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Newspaper Clippings for
July, 1914

Antioch News23 July 1914
Novel Picnic Was Held at Grubb School near Millburn
Some of the Aged Pupils Took Part in the Ball Game
Flag Bought During War Floated in the Breeze
Over 100 people gathered together at the old Grubb school house last Friday in one of the most novel picnics of the season. The gathering was composed largely of pupils of the school who had attended the institution in the earlier days. It was the second annual event of its nature and was largely attended by many from far distances who had returned to the county for the purpose of attending the reunion of the pupils and instructors. A large number from Waukegan attended.
There is a wealth of county history wrapped about the scene of the old structure, which before the war and for many years afterward was considered as one of the most important educational institutions in the county.
There were many at the picnic who had attended the school before the occurrence of the war of the rebellion. Over the picnic grounds a flag, that had been purchased by the pupils of the school during the civil war, flapped in the breeze. Here and there little groups of aged men and women were gathered in groups. They were engaged in recalling incidents of their child hood days, some of the incidents occurred over 50 years ago and had the old Grubb school for a setting. In attendance was one woman, Mrs. Richard Parnell of Chicago, who in 1857 was a teacher at the school.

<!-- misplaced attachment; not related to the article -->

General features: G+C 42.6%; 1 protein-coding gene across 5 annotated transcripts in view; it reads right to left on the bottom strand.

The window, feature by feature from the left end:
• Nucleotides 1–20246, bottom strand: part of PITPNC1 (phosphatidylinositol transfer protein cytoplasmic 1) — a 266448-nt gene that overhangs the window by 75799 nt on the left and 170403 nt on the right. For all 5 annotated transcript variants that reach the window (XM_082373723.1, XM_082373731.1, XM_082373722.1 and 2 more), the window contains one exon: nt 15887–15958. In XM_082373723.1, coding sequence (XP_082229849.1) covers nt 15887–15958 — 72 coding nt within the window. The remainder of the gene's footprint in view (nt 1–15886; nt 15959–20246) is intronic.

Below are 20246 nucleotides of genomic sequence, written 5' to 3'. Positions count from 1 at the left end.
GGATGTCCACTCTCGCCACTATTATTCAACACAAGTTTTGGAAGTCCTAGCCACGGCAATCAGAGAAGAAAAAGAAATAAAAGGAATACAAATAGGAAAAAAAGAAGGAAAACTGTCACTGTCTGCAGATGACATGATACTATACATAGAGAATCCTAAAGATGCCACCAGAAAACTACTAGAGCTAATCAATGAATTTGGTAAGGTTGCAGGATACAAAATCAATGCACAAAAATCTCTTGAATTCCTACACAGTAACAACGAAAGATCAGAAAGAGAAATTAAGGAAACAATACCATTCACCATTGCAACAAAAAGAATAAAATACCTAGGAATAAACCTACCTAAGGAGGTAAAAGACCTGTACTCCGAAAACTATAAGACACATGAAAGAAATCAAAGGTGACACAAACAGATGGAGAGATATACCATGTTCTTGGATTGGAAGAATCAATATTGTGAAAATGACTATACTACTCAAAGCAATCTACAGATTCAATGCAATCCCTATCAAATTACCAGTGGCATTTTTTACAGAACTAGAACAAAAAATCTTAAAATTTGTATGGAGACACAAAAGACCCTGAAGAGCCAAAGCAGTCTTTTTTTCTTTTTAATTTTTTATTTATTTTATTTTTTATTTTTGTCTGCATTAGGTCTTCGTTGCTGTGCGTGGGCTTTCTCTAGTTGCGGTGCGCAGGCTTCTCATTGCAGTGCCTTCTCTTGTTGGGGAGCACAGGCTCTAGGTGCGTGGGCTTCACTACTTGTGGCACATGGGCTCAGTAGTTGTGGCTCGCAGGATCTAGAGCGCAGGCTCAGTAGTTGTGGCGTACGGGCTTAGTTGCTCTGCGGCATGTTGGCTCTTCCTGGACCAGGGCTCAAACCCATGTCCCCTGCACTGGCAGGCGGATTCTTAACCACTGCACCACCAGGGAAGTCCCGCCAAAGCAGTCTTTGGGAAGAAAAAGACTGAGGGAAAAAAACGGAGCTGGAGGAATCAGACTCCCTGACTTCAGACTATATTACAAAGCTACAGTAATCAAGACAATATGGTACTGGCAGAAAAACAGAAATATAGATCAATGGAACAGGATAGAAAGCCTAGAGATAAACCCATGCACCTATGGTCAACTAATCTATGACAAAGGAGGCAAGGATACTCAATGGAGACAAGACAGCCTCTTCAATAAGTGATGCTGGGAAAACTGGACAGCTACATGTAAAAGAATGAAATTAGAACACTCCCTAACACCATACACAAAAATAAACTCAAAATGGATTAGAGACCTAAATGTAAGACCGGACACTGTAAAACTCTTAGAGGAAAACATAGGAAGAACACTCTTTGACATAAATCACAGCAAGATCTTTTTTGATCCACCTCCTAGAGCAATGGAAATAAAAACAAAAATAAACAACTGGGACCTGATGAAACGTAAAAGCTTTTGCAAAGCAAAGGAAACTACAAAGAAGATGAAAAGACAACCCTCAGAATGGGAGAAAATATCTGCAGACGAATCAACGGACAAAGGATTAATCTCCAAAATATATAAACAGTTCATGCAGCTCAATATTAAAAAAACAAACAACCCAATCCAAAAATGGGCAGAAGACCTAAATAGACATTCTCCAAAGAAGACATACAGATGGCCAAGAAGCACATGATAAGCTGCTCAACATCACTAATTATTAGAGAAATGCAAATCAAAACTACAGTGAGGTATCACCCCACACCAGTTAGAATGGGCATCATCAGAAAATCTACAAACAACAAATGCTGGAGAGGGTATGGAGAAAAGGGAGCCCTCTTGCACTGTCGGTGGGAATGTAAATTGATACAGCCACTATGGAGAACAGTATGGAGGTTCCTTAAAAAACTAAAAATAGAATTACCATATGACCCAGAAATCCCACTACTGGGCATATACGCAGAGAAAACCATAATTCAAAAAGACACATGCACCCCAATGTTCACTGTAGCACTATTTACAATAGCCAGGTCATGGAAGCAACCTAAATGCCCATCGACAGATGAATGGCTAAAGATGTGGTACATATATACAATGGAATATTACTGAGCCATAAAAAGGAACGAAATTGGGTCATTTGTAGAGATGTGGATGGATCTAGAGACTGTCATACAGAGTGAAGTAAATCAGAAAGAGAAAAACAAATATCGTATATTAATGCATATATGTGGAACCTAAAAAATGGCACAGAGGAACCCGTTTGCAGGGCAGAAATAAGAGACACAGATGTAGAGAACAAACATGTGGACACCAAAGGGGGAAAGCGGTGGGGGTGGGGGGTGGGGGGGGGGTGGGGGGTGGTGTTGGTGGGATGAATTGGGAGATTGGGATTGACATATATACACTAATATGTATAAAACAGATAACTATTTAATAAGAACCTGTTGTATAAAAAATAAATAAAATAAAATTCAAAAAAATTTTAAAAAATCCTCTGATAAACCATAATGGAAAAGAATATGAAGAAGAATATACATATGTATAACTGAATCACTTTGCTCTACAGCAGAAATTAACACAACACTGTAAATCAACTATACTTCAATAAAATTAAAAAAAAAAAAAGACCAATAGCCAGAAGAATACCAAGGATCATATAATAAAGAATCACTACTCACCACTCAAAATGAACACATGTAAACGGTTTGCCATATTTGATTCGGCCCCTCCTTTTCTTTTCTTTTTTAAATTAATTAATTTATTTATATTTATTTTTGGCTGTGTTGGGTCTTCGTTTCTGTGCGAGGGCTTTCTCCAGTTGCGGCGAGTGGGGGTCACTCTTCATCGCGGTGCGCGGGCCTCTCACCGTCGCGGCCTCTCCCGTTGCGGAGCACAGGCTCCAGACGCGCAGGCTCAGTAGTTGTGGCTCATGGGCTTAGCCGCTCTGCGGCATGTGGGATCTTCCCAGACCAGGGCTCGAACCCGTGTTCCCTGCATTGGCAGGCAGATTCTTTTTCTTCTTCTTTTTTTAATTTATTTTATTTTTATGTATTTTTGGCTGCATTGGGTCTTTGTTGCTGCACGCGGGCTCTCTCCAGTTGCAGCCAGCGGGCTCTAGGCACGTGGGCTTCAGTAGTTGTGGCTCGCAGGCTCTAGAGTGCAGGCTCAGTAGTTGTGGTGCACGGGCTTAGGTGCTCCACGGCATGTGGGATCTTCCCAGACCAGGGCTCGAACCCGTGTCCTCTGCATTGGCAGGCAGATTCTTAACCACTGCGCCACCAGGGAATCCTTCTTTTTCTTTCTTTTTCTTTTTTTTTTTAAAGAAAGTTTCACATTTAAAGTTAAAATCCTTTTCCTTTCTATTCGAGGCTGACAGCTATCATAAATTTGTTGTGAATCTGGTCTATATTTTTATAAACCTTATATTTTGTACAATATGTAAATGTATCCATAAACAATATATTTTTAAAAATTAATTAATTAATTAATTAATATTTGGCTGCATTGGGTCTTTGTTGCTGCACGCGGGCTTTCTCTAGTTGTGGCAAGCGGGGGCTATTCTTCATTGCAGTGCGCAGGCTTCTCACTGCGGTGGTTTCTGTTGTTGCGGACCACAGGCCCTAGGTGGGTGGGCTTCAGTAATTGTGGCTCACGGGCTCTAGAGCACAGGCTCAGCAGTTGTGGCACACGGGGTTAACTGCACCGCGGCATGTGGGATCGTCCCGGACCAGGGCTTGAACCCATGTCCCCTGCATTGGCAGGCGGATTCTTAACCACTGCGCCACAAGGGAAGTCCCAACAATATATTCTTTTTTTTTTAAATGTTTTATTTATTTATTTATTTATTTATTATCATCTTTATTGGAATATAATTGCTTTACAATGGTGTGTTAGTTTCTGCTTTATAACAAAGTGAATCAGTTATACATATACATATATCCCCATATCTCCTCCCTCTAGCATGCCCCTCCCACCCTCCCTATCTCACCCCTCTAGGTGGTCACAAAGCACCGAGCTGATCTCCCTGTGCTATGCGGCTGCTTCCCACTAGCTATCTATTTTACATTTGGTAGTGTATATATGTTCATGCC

One of the most interesting features of the entertainment of the day was a baseball game in which many of the old timers took part. In the field was Attorney Peter Fisher of Kenosha, aged 65 years, a former pupil of the school and who in 1888 was county superintendent of schools in Lake county. On second base was Ward Bain of Racine, aged about 55 years. Will and John Rose now of Rochester, Wis., the former attending school in the year 1857 were in the game. John Rose, from the years of 1879 to 1893 drove a stage coach between the towns of Wadsworth and Millburn. Wm. Strang of Waukegan one of the old time pupils of the school, played a pretty fair game at pretty at first. His only drawback being his failure to hang onto the ball when it was thrown or knocked towards him. His batting eye was good, however.
Mr. Strang was slightly injured when attempting to catch a fly, he ran into a barb wire fence. His clothing was tore and he was slightly cut by the barbs.
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